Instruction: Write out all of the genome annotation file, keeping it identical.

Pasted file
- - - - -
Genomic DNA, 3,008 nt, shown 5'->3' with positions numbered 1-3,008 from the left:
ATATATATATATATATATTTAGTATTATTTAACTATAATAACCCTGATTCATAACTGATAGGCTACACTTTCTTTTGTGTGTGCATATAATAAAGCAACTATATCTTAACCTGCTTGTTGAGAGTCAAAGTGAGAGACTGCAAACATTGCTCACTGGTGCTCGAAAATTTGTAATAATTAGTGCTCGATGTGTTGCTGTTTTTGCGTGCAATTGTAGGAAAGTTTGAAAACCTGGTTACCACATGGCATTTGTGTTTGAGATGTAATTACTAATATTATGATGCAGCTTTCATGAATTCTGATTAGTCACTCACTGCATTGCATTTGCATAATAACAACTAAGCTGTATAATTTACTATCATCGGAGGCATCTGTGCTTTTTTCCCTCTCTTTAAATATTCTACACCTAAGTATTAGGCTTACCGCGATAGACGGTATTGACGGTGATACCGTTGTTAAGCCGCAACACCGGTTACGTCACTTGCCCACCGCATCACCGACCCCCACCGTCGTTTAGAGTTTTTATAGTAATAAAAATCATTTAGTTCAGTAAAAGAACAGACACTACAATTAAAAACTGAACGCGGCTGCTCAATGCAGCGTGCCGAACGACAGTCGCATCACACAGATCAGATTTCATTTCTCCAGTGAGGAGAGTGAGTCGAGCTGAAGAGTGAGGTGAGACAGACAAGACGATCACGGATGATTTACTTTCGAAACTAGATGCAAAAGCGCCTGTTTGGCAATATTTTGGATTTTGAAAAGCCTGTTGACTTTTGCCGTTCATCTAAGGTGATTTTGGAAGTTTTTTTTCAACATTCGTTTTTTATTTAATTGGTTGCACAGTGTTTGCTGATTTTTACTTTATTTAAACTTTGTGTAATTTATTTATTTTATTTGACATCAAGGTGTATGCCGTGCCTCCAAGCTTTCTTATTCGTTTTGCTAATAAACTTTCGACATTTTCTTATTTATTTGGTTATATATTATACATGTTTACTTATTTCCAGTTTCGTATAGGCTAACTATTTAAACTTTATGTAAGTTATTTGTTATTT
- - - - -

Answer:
Genomic DNA, 3,008 nt, shown 5'->3' with positions numbered 1-3,008 from the left:
ATATATATATATATATATTTAGTATTATTTAACTATAATAACCCTGATTCATAACTGATAGGCTACACTTTCTTTTGTGTGTGCATATAATAAAGCAACTATATCTTAACCTGCTTGTTGAGAGTCAAAGTGAGAGACTGCAAACATTGCTCACTGGTGCTCGAAAATTTGTAATAATTAGTGCTCGATGTGTTGCTGTTTTTGCGTGCAATTGTAGGAAAGTTTGAAAACCTGGTTACCACATGGCATTTGTGTTTGAGATGTAATTACTAATATTATGATGCAGCTTTCATGAATTCTGATTAGTCACTCACTGCATTGCATTTGCATAATAACAACTAAGCTGTATAATTTACTATCATCGGAGGCATCTGTGCTTTTTTCCCTCTCTTTAAATATTCTACACCTAAGTATTAGGCTTACCGCGATAGACGGTATTGACGGTGATACCGTTGTTAAGCCGCAACACCGGTTACGTCACTTGCCCACCGCATCACCGACCCCCACCGTCGTTTAGAGTTTTTATAGTAATAAAAATCATTTAGTTCAGTAAAAGAACAGACACTACAATTAAAAACTGAACGCGGCTGCTCAATGCAGCGTGCCGAACGACAGTCGCATCACACAGATCAGATTTCATTTCTCCAGTGAGGAGAGTGAGTCGAGCTGAAGAGTGAGGTGAGACAGACAAGACGATCACGGATGATTTACTTTCGAAACTAGATGCAAAAGCGCCTGTTTGGCAATATTTTGGATTTTGAAAAGCCTGTTGACTTTTGCCGTTCATCTAAGGTGATTTTGGAAGTTTTTTTTCAACATTCGTTTTTTATTTAATTGGTTGCACAGTGTTTGCTGATTTTTACTTTATTTAAACTTTGTGTAATTTATTTATTTTATTTGACATCAAGGTGTATGCCGTGCCTCCAAGCTTTCTTATTCGTTTTGCTAATAAACTTTCGACATTTTCTTATTTATTTGGTTATATATTATACATGTTTACTTATTTCCAGTTTCGTATAGGCTAACTATTTAAACTTTATGTAAGTTATTTGTTATTT